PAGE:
This movie should have been a solid cautionary tale about what happens in a society that has a giant class imbalance and treats the poor like crap, but instead it’s a movie about how shooting people will make you famous and happy. After all, everyone knows who the Joker is.
Guess who’s back. Back again? Deadpool’s back. Tell a friend.
There, I wrote the marketing for Deadpool 3. Or 5. The movie’s going to be the highest-grossing comedy sequel by the end of the year, so I think it’s fair to say that, despite Ryan Reynolds’s statements to the contrary, this series is going to keep going until the sun burns out or the money dries up. And, honestly, maybe it won’t be bad if it does, because this series does, potentially, have the kind of set-up to subvert all the usual signs of sequel decline. This movie didn’t quite do that, but the best scenes in it were born out of trying to, and that’s promising.
So, this movie isn’t quite as good as the original, but, let’s be honest, that’s a really high bar to overcome. Deadpool was an amazing film and had some elements that really weren’t in films before in that exact method of expression. Films and Television have been breaking the fourth wall for years, but the way Deadpool does it is pretty unique. He’s not just interacting with the audience, he’s interacting with the film-making process, with Hollywood productions, and with viewer expectations. It’s basically a meta-smorgasbord, surrounded by some hilarious jokes and jam-packed with references and awesome action scenes. Also nudity.
This movie continues all of that, but, like all sequels, needed to really push it further or subvert it in this movie to feel new again. Unlike most sequels, though, this movie’s aware of that and either mocks it or calls Hollywood out for it. When it does this correctly, this movie is as funny as any film. When it doesn’t do it right, it just comes off as a typical sequel, but since it’s a sequel to Deadpool, that’s still pretty great.
The premise of the movie is that Deadpool (Ryan Reynolds) ends up caring for a mutant kid named Russell (Julian Dennison) who is being hunted by the time-traveling mutant Cable (Josh “Marvel gives me a busload of money” Brolin). Since Cable is pretty much a one-man wrecking crew, Deadpool forms a crack team of Marvel properties (and one regular guy named Peter, because why the hell not?) which he names “X-Force,” because X-Men is sexist and Marvel already had the trademark. There are about 6 of them, but the only one that matters is Domino (Zazie “My name is almost as awesome as I am” Beetz), a mercenary whose power is “Being Really Really Really Lucky.” Her scenes are amazing, both because she keeps up with Deadpool’s comedy through her own disaffected delivery of sarcastic retorts and because she kicks an amount of ass which is measured in “metric f*ckton.”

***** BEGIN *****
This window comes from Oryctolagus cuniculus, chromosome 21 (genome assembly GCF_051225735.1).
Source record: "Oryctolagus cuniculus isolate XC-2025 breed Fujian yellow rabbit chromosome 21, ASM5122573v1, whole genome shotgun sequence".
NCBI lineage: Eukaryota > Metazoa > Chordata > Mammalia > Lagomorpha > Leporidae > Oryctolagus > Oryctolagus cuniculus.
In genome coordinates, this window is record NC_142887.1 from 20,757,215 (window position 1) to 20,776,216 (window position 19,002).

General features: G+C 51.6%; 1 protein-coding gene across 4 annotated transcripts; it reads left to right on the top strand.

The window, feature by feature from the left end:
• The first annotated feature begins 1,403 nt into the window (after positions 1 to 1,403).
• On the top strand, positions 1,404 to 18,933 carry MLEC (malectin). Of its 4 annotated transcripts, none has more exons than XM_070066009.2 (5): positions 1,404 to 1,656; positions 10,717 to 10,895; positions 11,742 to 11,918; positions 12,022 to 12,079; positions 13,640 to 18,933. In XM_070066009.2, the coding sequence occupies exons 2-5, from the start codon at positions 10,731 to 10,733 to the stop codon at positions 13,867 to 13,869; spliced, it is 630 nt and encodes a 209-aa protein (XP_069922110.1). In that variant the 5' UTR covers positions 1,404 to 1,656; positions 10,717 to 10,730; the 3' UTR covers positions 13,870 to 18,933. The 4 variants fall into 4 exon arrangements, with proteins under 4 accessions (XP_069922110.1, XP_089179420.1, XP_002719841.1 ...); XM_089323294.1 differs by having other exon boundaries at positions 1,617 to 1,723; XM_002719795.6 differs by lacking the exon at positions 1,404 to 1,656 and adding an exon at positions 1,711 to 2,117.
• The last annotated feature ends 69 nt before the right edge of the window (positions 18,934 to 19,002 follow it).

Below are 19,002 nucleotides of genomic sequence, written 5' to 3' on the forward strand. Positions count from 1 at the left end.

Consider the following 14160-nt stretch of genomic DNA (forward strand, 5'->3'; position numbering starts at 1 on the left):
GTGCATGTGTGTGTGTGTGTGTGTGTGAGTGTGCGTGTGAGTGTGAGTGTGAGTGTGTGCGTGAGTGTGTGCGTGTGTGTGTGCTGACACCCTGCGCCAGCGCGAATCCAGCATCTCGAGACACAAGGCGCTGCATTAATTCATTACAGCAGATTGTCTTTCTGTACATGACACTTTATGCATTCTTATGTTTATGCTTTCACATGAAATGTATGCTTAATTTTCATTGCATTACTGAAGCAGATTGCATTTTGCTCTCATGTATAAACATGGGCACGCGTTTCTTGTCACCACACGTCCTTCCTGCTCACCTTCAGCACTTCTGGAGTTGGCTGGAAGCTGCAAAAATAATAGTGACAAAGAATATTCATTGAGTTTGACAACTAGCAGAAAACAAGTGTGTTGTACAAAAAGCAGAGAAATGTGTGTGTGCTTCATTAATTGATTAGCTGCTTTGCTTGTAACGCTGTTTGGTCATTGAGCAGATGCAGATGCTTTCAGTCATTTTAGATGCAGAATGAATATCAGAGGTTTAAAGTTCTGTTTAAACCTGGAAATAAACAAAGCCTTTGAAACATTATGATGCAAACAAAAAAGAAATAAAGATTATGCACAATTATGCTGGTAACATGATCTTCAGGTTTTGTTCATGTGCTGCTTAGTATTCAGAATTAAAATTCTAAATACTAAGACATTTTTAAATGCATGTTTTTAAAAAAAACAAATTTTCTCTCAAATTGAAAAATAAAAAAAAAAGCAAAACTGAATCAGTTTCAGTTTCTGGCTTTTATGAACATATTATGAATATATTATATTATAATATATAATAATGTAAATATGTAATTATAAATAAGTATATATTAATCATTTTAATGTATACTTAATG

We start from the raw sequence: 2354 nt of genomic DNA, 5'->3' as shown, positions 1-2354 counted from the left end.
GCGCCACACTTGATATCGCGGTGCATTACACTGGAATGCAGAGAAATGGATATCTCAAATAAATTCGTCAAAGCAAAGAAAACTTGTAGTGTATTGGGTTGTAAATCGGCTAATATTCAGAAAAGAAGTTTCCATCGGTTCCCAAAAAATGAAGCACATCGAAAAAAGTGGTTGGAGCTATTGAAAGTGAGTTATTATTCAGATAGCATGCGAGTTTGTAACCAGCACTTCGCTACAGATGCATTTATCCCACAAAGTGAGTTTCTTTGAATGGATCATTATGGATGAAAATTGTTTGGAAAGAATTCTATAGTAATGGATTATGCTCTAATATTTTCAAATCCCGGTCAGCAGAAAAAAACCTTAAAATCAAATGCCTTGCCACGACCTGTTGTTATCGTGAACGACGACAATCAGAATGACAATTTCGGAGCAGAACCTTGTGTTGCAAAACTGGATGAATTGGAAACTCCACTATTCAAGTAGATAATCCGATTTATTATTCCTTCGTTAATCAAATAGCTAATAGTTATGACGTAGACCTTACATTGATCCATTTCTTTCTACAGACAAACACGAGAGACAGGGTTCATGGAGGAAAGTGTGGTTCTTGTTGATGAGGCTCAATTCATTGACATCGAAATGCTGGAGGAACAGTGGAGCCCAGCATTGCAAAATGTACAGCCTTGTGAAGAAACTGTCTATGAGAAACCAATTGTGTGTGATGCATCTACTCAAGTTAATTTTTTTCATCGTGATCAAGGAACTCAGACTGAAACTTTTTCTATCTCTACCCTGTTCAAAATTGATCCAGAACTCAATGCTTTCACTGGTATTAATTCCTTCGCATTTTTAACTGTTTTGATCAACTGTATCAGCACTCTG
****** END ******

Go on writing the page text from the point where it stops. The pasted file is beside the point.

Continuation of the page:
What’s really ballsy about the movie is that, though he’s the one Deadpool is opposing, Cable really isn’t the “villain.” We find out his (pretty intentionally generic) motivation, and from that point, he isn’t even really an antihero. Honestly, in some movies, he’d be the hero. The movie does have characters who are irredeemably bad, but they’re relatively minor. Most of the characters that are “antagonists” are just people who have justifiable reasons for what they’re doing, even the bad things. For a superhero film, which typically has to frame the bad guy as being an overblown force of nastiness or someone who is just naturally prone to evil, this is a pretty heavy subversion.
Another surprising thing is how often the movie actually stops mocking something for a few minutes and actually does a sincere scene of real emotional value. It gives those moments even more of an impact because they’re contrasted with the other times in the movie where they ridicule those same scenes. If you’d told me I might actually have a moment of emotional connection in the sequel to Deadpool, I’d have never believed it, since the closest the first movie really had was the montage of his relationship up until he leaves. Granted, the whole cancer scene did hit me where I live, but that’s personal.
Now, there are some downsides to the movie. First, there is definitely a pacing problem in the movie. There are entire scenes where I just had to ask “why wasn’t this cut” because they were not extremely funny, emotional, or plot-related. Now, the movie had several other scenes that felt like they were supposed to be plot-building or character introduction, only for the film to hilariously destroy the relevance of the scene later. Those scenes worked fine, because they’re part of the movie’s subversive humor, but that really makes the ones that aren’t seem even slower and more pointless. Still, there aren’t that many, and the jokes within the scenes are still funny. Second, when you’re shooting jokes and references at the audience at the speed that this movie does, not all of them land. At one point, Deadpool himself calls part of the film “lazy writing,” and it’s funny, but also the obvious joke, because other shows and movies have made the same statement about time-travel movies. It doesn’t matter much, though, because for any joke that doesn’t land, another one comes in 15 seconds. At other points, you might miss one because you’re still laughing at the last 3, too.
And the ending. Oh, my god, the ending. I’m not sure exactly what the Deadpool canon is, but the way they end this film is so brilliant, they could start the next movie in an entirely different universe and it would make sense, while still being among the funniest scenes in the entire film.
Overall, if you liked the first one, see this film.